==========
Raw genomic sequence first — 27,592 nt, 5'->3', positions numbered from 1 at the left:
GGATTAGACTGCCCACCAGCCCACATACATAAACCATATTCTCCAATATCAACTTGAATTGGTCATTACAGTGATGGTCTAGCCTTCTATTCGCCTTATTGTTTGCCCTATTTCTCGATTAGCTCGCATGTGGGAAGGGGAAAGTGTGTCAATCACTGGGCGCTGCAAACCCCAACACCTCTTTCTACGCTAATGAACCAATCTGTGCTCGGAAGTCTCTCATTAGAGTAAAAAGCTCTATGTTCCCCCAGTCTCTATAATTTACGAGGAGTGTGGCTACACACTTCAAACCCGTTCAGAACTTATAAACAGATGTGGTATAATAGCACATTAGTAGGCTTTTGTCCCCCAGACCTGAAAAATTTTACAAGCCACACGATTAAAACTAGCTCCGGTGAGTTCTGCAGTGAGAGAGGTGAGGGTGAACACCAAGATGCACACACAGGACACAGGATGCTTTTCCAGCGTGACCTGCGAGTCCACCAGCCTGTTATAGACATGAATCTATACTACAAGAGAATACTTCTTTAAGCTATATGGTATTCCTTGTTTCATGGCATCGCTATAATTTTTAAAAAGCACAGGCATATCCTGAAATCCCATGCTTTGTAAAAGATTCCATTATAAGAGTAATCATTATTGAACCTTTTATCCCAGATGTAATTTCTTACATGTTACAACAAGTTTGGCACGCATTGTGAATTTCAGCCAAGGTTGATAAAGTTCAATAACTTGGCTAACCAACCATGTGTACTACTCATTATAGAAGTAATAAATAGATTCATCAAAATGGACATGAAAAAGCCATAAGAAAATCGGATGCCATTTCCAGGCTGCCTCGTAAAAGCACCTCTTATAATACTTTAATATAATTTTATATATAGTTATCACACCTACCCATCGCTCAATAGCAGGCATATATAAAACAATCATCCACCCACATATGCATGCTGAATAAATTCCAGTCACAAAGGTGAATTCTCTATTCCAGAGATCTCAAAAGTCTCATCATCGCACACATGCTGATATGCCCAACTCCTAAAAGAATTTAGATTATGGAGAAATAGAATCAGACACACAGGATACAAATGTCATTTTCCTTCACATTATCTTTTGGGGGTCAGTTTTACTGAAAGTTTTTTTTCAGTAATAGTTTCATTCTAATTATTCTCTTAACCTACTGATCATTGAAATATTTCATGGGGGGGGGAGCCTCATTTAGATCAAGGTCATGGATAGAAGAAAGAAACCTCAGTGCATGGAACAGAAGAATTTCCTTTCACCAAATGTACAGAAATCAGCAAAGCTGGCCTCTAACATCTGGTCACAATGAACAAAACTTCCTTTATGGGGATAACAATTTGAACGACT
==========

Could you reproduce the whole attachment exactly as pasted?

Raw genomic sequence first — 27,592 nt, 5'->3', positions numbered from 1 at the left:
GGATTAGACTGCCCACCAGCCCACATACATAAACCATATTCTCCAATATCAACTTGAATTGGTCATTACAGTGATGGTCTAGCCTTCTATTCGCCTTATTGTTTGCCCTATTTCTCGATTAGCTCGCATGTGGGAAGGGGAAAGTGTGTCAATCACTGGGCGCTGCAAACCCCAACACCTCTTTCTACGCTAATGAACCAATCTGTGCTCGGAAGTCTCTCATTAGAGTAAAAAGCTCTATGTTCCCCCAGTCTCTATAATTTACGAGGAGTGTGGCTACACACTTCAAACCCGTTCAGAACTTATAAACAGATGTGGTATAATAGCACATTAGTAGGCTTTTGTCCCCCAGACCTGAAAAATTTTACAAGCCACACGATTAAAACTAGCTCCGGTGAGTTCTGCAGTGAGAGAGGTGAGGGTGAACACCAAGATGCACACACAGGACACAGGATGCTTTTCCAGCGTGACCTGCGAGTCCACCAGCCTGTTATAGACATGAATCTATACTACAAGAGAATACTTCTTTAAGCTATATGGTATTCCTTGTTTCATGGCATCGCTATAATTTTTAAAAAGCACAGGCATATCCTGAAATCCCATGCTTTGTAAAAGATTCCATTATAAGAGTAATCATTATTGAACCTTTTATCCCAGATGTAATTTCTTACATGTTACAACAAGTTTGGCACGCATTGTGAATTTCAGCCAAGGTTGATAAAGTTCAATAACTTGGCTAACCAACCATGTGTACTACTCATTATAGAAGTAATAAATAGATTCATCAAAATGGACATGAAAAAGCCATAAGAAAATCGGATGCCATTTCCAGGCTGCCTCGTAAAAGCACCTCTTATAATACTTTAATATAATTTTATATATAGTTATCACACCTACCCATCGCTCAATAGCAGGCATATATAAAACAATCATCCACCCACATATGCATGCTGAATAAATTCCAGTCACAAAGGTGAATTCTCTATTCCAGAGATCTCAAAAGTCTCATCATCGCACACATGCTGATATGCCCAACTCCTAAAAGAATTTAGATTATGGAGAAATAGAATCAGACACACAGGATACAAATGTCATTTTCCTTCACATTATCTTTTGGGGGTCAGTTTTACTGAAAGTTTTTTTTCAGTAATAGTTTCATTCTAATTATTCTCTTAACCTACTGATCATTGAAATATTTCATGGGGGGGGGAGCCTCATTTAGATCAAGGTCATGGATAGAAGAAAGAAACCTCAGTGCATGGAACAGAAGAATTTCCTTTCACCAAATGTACAGAAATCAGCAAAGCTGGCCTCTAACATCTGGTCACAATGAACAAAACTTCCTTTATGGGGATAACAATTTGAACGACT